Certain capping materials appear to be suitable for testing high strength concrete; however, the compressive strength of the capping compound alone should not form the sole basis of selection. According to AASHTO T 231, sulfur mortar used with concrete compressive strengths greater than 7000 psi (50 MPa) must be prequalified by the manufacturer for testing at the higher strength levels. In a study by Burg et al.,(3) the performance of a conventional strength capping compound and a “high strength” capping compound were evaluated with respect to their suitability for use in testing high strength concrete. Both capping compounds were sulfur-based and commercially available. As anticipated, the compressive strength of the high strength capping compound was significantly higher than the conventional capping compound; however, the modulus of elasticity was lower and Poisson’s ratio higher for the high strength capping compound. High strength concrete tested with caps made with high strength capping compound had measured compressive strengths lower than the same concretes tested with caps made with the conventional strength capping compound. For the three nominal concrete strengths of 9000, 14,000 and 18,000 psi (62, 97, and 124 MPa), the differences in measured concrete compressive strength were statistically significant and suggested that compressive strength of capping compound is not a reliable indicator for suitability for use in testing high strength concrete. The most suitable means of judging the adequacy of a particular capping compound when testing high strength concrete is by performing comparative testing with cylinders having surface ground ends.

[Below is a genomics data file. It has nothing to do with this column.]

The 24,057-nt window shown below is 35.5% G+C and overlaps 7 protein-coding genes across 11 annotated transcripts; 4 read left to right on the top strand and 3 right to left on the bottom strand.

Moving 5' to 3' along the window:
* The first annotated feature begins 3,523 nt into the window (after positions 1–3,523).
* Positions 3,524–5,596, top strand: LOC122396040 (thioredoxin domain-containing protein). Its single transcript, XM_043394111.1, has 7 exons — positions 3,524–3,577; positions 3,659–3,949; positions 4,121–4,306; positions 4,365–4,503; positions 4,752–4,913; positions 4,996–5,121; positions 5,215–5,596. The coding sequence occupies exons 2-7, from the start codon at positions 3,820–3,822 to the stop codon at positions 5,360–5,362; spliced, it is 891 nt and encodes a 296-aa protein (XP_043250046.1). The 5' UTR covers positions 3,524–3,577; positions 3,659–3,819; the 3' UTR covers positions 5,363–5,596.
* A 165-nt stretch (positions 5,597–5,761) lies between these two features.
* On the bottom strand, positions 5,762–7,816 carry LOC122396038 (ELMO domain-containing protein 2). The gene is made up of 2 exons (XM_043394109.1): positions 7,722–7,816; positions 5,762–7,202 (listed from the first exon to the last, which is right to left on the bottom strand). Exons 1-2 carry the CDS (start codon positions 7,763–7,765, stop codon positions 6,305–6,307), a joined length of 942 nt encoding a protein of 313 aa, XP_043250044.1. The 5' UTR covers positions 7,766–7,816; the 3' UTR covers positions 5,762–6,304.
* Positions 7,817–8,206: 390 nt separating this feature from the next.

Bonded Caps or Unbonded Caps